Blockchain Healthcare Startups

Blockchain Healthcare Startups
Blockchain Healthcare Startups

In the early days of blockchain, many startups focused on its most famous application, Bitcoin. But in the last few years, the technology developed and new applications emerged. Startups began innovating in healthcare, a sector that is in desperate need for change. From drug traceability, to medical records, many companies aim to use the blockchain technology to bring healthcare into a new era.


Gem is a blockchain application platform for enterprises. In July 2016, Gem launched Gem Health, a blockchain network for the medical and pharmaceutical community. « We need a modern infrastructure that unlocks new channels for services to connect, while balancing the need for strong data privacy and security. Blockchain technology is that infrastructure. » explained senior engineer, Julian Vergel de Dios.
This is how Gem sees healthcare:

Image source: Gem

Gem Health’s first partner is none other than Philips Blockchain Lab, a research centre on blockchain of healthcare giant Philips. The two are currently exploring the uses of blockchain technology in clinical trials, pharmaceutical supply chain, genomic data management and universal health identities among others.


Guardtime signed a deal with the Estonian e-Health Authority to secure the country’s health records using blockchain technology. The startup created a network that can be used by patients, providers, private companies or the government to access information in a safe way.
“Every update to healthcare records and every access to healthcare records is registered in the blockchain. That makes it impossible for the government or doctors or anyone to cover up any changes to healthcare records and that’s really powerful » says Guardtime CEO, Mike Gault.


The Australian platform Brontech launched Cyph MD, a healthcare platform using blockchain. As it is explained on their website, « access to data across entities and platforms is crucial for the healthcare practice as it unequivocally influences the accuracy of the diagnosis and the potential for clinical errors. ». « It is still common to see hospital hallways packed with patients filling out forms, medical staff trying to figure out a patient’s accurate medical history, doctors using insecure channels like a telephone to acquire data and a patient’s consent is still taken for granted. », added Emma Poposka, Brontech CEO. Cyph MD’s goal is to improve and facilitate data sharing using smart contracts on the Ethereum blockchain.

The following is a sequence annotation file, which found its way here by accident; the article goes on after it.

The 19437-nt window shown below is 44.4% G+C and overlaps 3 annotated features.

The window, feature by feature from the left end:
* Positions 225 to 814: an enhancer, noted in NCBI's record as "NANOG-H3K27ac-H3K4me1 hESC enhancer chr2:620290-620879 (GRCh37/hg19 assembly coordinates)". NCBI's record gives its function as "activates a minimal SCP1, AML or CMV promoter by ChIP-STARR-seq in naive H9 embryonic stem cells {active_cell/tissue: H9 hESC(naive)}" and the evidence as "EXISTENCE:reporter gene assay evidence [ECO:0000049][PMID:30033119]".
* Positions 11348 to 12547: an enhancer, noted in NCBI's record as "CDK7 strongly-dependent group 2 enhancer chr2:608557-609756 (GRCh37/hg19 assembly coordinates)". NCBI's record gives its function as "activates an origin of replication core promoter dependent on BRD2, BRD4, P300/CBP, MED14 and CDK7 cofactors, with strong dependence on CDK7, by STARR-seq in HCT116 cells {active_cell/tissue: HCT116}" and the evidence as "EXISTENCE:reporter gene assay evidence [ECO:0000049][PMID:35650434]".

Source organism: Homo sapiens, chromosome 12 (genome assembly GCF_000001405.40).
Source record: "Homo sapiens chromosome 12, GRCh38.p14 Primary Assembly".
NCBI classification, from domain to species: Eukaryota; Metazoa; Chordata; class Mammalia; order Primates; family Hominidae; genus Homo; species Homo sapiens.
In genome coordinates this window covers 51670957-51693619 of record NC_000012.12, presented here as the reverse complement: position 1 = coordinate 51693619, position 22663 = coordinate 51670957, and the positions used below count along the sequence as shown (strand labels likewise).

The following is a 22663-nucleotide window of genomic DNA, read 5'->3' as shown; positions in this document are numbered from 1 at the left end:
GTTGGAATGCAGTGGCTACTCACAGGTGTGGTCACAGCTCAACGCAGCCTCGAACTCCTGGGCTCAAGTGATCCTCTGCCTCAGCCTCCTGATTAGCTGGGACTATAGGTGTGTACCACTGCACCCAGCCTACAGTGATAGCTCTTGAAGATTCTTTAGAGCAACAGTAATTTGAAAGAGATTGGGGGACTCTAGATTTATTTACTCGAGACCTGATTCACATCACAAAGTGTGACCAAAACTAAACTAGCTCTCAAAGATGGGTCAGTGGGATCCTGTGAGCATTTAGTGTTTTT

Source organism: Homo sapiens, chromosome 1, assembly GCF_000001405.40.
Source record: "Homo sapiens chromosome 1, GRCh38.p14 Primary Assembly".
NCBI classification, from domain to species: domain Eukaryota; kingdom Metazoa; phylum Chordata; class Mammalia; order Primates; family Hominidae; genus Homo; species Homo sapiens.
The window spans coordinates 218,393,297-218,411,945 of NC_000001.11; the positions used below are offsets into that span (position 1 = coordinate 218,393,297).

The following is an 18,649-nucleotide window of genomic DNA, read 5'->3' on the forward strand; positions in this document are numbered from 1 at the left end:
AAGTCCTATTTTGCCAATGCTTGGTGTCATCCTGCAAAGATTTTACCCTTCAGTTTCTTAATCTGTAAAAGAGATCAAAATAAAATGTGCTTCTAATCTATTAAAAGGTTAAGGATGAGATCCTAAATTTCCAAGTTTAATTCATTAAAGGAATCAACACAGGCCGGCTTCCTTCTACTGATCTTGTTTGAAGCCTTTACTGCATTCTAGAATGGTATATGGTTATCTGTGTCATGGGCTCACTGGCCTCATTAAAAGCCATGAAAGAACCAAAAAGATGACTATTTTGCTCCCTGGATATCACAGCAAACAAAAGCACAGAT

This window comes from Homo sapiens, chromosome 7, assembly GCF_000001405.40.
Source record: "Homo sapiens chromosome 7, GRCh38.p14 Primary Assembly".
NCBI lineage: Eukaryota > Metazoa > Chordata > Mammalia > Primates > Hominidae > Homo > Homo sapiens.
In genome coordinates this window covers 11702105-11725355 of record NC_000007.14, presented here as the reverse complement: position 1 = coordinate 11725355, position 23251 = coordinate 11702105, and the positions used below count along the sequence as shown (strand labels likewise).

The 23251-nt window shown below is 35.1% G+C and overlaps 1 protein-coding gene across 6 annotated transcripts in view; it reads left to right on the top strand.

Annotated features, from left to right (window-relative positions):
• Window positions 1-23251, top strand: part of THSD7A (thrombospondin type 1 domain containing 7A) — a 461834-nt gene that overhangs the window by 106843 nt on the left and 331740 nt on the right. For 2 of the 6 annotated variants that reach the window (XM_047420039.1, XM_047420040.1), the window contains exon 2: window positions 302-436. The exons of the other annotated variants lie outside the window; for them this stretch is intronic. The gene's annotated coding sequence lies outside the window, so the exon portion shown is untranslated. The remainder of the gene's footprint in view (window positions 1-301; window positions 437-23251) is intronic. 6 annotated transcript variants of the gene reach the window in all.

Image source: Brontech
Image source: Brontech website


MedRec is a platform that helps manage medical records using Ethereum blockchain. It was created by MIT graduates with the goal to give patients the control over their health data. «Our MedRec prototype enables patients with one-stop-shop access to their medical history across multiple providers: smart contracts on an Ethereum blockchain aggregate data pointers (references to medical records that are stored elsewhere) into patient-provider relationships. », explains the team in the « MedRec: Medical Data Management on the Blockchain » whitepaper.


PokitDok’s mission is to enable the patient experiences, business models and security healthcare deserves through fluid data and modern software ». The startup was born after CEO Lisa Maki struggled for 6 months to find a treatment for her spinal injury. Her experience revealed the lack or communication among the medical community and the inefficiency of the healthcare system. PokitDok offers 5 types of solutions: clearinghouse (X12), private label marketplace, scheduling, identity management and payment optimization.